Wednesday, 27 March 2013

Rain, 1932

Yesterday's post on the history of rain wear featured a photo of a very young Joan Crawford in the 1927 movie 'Twelve Miles Out.'.  Today, in continuing with the rain theme, and featuring Joan Crawford, I look at the 1932 South Seas drama film directed by Lewis Milestone, 'Rain.'

Crawford was loaned out by MGM to United Artists for this film, in which she stars as 'lady of the night' Sadie Thompson. Walter Huston is Alfred Davidson, the missionary who wants to reform her.  Although her makeup is heavy handed, I think Crawford still looks great, and her acting is very good - she totally owned the part and brought Sadie vividly to life. Variety magazine at the time disagreed, "It turns out to be a mistake to have assigned the Sadie Thompson role to Miss Crawford. It shows her off unfavorably. The dramatic significance of it all is beyond her range.... [Director] Milestone tried to achieve action with the camera, but wears the witnesses down with words. Joan Crawford's get-up as the light lady is extremely bizarre. Pavement pounders don't quite trick themselves up as fantastically as all that." Rain was not well received at the box-office either, perhaps not the cheery movie the depression era audience was wanting.

Director Lewis Milestone, Joan Crawford and Walter Huston on the set of Rain
The plot of the film is based on the 1923 play Rain by John Colton and Clemence Randolph, which in turn was based on the short story "Miss Thompson" (later retitled "Rain") by W. Somerset Maugham. Gloria Swanson starred in the 1928 silent film version titled 'Sadie Thompson' and in 1953 a further remake was made with Rita Hayworth entitled 'Miss Sadie Thompson.'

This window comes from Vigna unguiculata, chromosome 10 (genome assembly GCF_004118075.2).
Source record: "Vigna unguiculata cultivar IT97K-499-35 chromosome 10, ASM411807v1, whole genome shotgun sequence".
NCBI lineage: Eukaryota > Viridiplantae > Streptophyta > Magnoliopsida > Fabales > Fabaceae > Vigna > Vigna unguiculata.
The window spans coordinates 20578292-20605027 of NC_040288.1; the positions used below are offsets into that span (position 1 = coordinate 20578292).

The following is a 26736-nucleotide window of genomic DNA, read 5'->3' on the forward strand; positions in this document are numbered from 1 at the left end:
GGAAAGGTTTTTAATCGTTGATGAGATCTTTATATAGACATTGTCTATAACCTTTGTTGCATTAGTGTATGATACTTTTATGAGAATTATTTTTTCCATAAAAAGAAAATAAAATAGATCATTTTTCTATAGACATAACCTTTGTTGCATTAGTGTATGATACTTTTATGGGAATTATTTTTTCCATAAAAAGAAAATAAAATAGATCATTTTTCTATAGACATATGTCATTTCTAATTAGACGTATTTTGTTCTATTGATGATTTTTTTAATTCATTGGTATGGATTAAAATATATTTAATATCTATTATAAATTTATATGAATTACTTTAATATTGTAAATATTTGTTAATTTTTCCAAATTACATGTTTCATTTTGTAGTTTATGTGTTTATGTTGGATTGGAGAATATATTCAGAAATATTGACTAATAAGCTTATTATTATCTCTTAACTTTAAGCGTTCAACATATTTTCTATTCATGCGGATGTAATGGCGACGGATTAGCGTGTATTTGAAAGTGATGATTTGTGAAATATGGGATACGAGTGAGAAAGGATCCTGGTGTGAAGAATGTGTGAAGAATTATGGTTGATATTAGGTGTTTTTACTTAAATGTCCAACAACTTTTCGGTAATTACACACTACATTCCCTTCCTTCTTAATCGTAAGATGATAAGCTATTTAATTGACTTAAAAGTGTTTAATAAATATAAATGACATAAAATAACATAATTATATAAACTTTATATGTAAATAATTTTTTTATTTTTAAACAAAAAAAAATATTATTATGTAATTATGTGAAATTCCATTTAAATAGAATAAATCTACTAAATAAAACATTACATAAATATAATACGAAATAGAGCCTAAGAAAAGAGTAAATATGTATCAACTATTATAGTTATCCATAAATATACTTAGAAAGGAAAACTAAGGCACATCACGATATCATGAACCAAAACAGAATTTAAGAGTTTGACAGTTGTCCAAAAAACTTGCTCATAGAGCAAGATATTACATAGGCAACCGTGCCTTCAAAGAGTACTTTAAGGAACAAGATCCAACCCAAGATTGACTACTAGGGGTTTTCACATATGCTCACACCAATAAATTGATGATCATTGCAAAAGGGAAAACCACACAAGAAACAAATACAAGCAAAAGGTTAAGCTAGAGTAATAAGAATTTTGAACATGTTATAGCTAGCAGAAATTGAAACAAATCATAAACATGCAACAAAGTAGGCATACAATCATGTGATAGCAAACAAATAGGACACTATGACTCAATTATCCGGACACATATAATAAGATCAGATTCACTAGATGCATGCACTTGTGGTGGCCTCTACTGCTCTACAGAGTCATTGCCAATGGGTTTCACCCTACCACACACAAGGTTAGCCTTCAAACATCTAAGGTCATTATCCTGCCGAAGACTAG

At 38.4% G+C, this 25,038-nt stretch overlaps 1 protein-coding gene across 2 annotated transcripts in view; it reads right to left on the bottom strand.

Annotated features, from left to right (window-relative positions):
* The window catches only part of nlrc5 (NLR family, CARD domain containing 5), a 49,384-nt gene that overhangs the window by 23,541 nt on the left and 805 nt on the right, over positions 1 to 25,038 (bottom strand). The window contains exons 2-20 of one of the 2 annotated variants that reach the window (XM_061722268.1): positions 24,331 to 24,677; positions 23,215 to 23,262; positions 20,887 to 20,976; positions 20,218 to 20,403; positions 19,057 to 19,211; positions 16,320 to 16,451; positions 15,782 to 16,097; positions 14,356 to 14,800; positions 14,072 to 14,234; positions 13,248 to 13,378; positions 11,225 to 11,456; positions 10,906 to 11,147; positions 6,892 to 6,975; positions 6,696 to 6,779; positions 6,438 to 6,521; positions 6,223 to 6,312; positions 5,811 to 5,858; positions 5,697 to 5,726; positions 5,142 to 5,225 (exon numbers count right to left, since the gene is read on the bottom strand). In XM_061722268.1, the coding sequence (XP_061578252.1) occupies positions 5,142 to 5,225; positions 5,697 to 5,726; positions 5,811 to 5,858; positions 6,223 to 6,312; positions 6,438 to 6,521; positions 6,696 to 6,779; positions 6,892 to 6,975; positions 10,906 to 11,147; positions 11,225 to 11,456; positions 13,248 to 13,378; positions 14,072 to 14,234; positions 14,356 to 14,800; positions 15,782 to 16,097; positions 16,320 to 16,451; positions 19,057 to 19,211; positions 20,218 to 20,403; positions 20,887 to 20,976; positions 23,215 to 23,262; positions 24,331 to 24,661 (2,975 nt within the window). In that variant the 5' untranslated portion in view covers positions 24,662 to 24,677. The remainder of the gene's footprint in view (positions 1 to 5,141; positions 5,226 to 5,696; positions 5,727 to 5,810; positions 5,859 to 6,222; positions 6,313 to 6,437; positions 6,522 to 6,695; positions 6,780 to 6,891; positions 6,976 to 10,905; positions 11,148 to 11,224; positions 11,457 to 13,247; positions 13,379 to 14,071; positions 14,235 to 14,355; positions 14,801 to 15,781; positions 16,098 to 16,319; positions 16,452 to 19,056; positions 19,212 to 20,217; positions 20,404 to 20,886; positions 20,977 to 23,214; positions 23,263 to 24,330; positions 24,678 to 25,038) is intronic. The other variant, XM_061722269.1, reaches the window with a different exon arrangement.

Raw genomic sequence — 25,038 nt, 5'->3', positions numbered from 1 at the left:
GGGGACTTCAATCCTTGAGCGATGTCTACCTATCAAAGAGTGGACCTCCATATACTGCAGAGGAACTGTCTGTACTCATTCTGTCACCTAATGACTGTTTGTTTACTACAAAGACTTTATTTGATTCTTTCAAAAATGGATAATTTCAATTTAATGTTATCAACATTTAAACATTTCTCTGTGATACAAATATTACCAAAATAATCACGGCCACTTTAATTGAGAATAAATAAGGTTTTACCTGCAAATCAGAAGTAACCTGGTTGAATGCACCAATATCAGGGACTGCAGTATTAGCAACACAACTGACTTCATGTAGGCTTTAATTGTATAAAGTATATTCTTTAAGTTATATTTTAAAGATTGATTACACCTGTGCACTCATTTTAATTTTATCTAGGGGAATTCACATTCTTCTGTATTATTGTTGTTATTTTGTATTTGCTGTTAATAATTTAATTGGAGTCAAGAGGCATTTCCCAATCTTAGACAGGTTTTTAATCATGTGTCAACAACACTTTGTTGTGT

Gloria Swanson as Sadie
The opening scene sees a troop of American Marines in wet weather gear marching in the mud through a torrential downpour, singing a witty ditty about the weather and the South Sea Islands. While they interact with he natives, and local Joe Horn, we find they are on the Island of Pago Pago.  We then see passengers from a ship arrive at the Island for an afternoon visit - they are all faceless, and instead we see their passports and hear their voices, indications of their nature none the less.

"I wonder why it must rain. Doesn't it ever stop?"
The passengers include socialite Mrs Robert McPhail and her husband Dr McPhail and Mr and Mrs Alfred Davidson, 'professional reformers'.   Much to their disappointment they need to stay on the Island for a couple of weeks, as there is a possible cholera outbreak onboard.  The other passenger, Ms Sadie Thompson, is not so disappointed.  A woman of the night, she 'likes the boys here', and nicknames one of them 'Handsome' - Sergeant Tim O'Hara, who of course then falls in love with her.   Sadie entrance is well done - we see her jewelled hands, then her high heeled feet and fish-net stockinged legs, and finally her face, which, as I mentioned earlier is over made-up with exaggerated eyebrows and lips and lots of eye shadow, with a cigarette between her lips.  It's quite a look, and it screams 'hooker'.